The “Analyse” Stage of DMAIC.

What is the “Analyse” stage of DMAIC?

Many Lean Six Sigma projects use the 5-step improvement model of DMAIC (Define – Measure – Analyse – Improve – Control). This method is often chosen where an existing business process requires improvement, and a team-based project approach has been deemed appropriate.

DMAIC provides a logical sequence of steps for teams to follow as they endeavour to improve process performance. I have summarised the five steps in another blog but here I want to describe the third step, “Analyse”, in a little more detail.

The aim of the “Analyse” step is to gain a deep understanding of what’s currently going on in that process. With that knowledge, improvement teams are better placed to create effective solutions.

The Analyse stage is where we try to:

  • Gather a comprehensive understanding of everything that’s working and not working within a process
  • Identify the key factors driving the current performance of the process
  • Uncover the root causes of problems
  • Prioritise the elements of the process that need improvement
  • Prepare for the next stage of DMAIC, namely “Improve”

Teams who miss out the “Analyse” stage run the risk of treating only the symptoms of a problem. They are likely to implement partial solutions to process issues and fall short of project goals.

The temptation of the solution

The “Analyse” stage requires some discipline of thought.

When confronted with a business problem, human nature can drive our tendency to rush to solution. Perhaps this is a characteristic of our evolutionary development. In ancient times, if we were in danger, we needed to react quickly to survive. We are left with the natural response of being predisposed to “act first”. This was useful when we lived in caves, but in a 21st century business context it can lead to failure.

At the “Analyse” stage, it’s very likely that members of your team will immediately suggest solutions and will want to start working on them.  Any ideas with merit should be formally recorded, but not acted on until the analysis is fully completed. We need to develop the patience to “think first”.

Favourite analysis tools

There are many tools that can be used at the “Analyse” stage, particularly if sophisticated data analysis is required. Here I will touch on 3 non-technical tools that are widely used and can be successfully applied in the vast majority of improvement projects.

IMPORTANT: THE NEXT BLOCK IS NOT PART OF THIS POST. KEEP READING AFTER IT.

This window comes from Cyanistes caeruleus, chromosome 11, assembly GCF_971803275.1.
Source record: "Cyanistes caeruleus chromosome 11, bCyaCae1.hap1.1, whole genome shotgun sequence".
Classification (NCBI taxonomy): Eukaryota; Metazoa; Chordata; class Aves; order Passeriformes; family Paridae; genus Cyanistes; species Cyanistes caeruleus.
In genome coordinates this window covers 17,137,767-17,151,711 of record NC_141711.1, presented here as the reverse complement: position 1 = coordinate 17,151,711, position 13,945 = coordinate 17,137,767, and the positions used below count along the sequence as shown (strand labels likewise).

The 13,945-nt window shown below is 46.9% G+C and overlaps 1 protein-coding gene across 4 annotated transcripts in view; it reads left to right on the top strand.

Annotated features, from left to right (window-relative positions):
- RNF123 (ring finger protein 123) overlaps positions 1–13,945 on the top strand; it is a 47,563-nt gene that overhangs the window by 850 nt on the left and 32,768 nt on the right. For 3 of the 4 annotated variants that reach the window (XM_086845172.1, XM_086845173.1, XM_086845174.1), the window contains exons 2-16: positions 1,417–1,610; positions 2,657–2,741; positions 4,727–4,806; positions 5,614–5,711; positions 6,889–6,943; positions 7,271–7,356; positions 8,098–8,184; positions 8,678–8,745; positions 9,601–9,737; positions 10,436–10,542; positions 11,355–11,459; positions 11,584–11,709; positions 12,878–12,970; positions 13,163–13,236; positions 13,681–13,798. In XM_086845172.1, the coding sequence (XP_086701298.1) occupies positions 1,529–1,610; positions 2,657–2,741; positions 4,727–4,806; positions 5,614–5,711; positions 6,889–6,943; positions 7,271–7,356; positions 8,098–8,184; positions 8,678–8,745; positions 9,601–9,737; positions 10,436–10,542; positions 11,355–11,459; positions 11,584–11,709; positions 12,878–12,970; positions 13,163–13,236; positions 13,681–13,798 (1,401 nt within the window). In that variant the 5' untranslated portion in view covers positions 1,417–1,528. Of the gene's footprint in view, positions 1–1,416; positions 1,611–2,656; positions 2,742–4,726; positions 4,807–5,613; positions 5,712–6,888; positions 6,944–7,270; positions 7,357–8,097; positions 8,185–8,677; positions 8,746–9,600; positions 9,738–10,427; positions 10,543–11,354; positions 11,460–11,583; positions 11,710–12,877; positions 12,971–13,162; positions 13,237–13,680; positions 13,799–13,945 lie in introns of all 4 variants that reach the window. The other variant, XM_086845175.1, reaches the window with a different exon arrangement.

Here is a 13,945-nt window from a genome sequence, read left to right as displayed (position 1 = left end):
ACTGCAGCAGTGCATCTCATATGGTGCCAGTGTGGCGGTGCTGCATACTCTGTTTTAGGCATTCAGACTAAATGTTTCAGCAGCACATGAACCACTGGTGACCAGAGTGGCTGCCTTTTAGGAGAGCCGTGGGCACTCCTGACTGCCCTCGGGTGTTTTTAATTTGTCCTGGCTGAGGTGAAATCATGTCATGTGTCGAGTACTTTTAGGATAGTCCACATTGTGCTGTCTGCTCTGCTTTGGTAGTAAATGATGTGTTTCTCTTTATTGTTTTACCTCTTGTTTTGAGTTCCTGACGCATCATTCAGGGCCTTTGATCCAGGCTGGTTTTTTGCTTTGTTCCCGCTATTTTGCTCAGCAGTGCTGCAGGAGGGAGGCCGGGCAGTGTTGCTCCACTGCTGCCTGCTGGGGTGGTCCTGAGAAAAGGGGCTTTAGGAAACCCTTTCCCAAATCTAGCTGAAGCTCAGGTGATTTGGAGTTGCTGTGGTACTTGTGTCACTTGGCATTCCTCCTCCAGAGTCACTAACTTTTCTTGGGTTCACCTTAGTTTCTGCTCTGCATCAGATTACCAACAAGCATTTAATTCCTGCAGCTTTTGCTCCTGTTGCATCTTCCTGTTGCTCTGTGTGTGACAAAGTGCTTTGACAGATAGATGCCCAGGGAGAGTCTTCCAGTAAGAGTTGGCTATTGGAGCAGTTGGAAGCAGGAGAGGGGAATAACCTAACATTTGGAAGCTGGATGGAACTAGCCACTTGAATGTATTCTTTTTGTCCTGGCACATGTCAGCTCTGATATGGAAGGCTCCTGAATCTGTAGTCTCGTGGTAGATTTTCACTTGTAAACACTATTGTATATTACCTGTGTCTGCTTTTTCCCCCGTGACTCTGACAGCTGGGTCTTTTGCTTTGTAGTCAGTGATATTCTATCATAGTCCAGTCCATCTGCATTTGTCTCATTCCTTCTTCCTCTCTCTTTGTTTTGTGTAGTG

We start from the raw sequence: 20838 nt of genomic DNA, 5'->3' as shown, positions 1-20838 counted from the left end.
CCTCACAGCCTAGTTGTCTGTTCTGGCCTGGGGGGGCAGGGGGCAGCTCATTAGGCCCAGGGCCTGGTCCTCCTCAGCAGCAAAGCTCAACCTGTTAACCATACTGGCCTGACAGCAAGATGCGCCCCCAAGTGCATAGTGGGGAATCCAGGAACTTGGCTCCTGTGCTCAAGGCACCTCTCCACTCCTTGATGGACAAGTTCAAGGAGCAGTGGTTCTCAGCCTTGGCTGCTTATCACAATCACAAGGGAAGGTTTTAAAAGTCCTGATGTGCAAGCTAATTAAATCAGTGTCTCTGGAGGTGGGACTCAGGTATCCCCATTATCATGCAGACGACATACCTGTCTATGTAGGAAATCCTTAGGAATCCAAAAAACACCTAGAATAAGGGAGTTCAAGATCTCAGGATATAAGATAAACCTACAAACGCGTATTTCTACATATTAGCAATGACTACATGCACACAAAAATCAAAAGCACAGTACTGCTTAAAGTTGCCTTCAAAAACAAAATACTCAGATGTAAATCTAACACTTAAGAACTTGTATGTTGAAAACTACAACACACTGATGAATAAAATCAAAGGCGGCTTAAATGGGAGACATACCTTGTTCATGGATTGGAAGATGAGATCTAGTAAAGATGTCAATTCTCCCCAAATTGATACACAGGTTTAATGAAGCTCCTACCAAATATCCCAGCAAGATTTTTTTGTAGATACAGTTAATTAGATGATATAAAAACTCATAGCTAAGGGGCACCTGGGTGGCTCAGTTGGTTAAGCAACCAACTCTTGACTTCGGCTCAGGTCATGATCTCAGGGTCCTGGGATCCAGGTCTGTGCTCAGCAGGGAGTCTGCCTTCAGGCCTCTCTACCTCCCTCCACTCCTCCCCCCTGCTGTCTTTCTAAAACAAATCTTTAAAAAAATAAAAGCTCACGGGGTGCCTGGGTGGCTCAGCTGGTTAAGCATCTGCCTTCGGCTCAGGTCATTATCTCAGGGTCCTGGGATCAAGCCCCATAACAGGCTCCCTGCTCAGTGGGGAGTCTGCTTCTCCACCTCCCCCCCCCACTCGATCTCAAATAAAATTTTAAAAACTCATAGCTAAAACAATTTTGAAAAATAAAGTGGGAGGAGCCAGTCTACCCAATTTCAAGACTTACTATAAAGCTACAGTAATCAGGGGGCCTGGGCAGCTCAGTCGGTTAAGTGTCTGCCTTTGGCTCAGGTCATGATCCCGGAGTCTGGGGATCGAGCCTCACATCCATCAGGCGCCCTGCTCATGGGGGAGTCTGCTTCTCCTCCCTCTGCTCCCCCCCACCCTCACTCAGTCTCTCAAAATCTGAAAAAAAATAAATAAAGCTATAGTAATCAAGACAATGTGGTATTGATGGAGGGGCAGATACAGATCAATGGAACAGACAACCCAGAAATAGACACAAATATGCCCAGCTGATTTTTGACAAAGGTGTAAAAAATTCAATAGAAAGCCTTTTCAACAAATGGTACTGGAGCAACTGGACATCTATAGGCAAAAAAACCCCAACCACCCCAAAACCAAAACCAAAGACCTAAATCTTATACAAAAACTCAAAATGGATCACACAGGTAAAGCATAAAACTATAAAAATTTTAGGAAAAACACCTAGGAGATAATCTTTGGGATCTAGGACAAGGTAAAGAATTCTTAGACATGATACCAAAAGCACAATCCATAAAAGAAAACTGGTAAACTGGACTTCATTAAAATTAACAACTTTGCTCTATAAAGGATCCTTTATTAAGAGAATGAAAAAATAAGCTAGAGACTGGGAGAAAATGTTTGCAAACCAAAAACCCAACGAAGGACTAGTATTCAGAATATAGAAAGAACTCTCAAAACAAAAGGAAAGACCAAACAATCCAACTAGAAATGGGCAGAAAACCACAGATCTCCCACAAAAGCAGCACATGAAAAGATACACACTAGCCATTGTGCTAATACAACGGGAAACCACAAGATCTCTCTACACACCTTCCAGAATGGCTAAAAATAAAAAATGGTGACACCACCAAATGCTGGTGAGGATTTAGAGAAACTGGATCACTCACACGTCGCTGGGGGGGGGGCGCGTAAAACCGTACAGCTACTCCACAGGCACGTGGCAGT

1. Process Mapping is a diagnostic technique where we create a diagram of the steps within a process and then use that diagram to identify problems. The method relies on having the right cross-functional group involved in the mapping process. Capturing the steps can be insightful in itself, but once complete, the team can then ask questions such as:
    • Is every step necessary, are some steps missing
    • Where do we have wasteful activity, duplications, bottlenecks, process breakdowns
    • Where in the process flow are there opportunities for improvement

As the team answers these questions, the map is annotated to highlight the position and nature of problems and opportunities. Once complete, the map shows the whole picture of the process and gives us new perspectives on it.

  1. Cause – Effect Analysis is another diagramming technique aimed at identifying the root causes of problems. We first write down the problem of interest (the “Effect”) and then get our team to brainstorm potential causes of this. The ideas are categorised on the diagram using headings such as:
    • People
    • Methods
    • Equipment
    • Materials
    • Environment

The categorisation is useful because it encourages the team to consider the problem from a number of different perspectives. It avoids the conversation going down only one track.

When the idea generation comes to a natural halt, the team can then prioritise which causes to investigate further.

  1. The 5 – Whys is a popular method of getting to the root cause of problems. First, a statement of the problem is agreed by the improvement team and written up, perhaps on a whiteboard. The team then simply ask the question “Why does that happen?”.

The answer is written up under the problem statement. The same question is then asked of the answer, i.e. “Now, why does that happen?”.

There may be more than one answer at each level of “Why”, and so the captured answers spread out like the roots of a tree.

Some would argue that the “Why” question must be asked 5 times. I believe that the process should continue only until the team believe they have uncovered a root cause and have identified something practical that they can work on.


Analysis not paralysis

The quality of your process analysis will determine the quality of your future solutions.

Be disciplined to complete the analysis instead of rushing to implement the first solution someone comes up with. It’s equally important not to get bogged down in the analysis process. At an appropriate point you need to call a halt and move to the next stage of D.M.A.I.C. where we implement solutions.

“Whatever failures I have known, whatever errors I have committed, whatever follies I have witnessed in public and private life, have been the consequences of action without thought.”

Millions saw the apple fall, but Newton was the one who asked why.

Bernard Baruch

Read about the next step in the DMAIC process – Improve

Many of our clients love our Cheat Sheet which explains the DMAIC process on a single page. You can download it by clicking here.

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About Colin Barr

With many years of practical experience, Colin supports private and public organisations in their quest for operational excellence through continuous improvement.

He trains and coaches teams and individuals and builds their capabilities to deliver measurable improvements in process performance.

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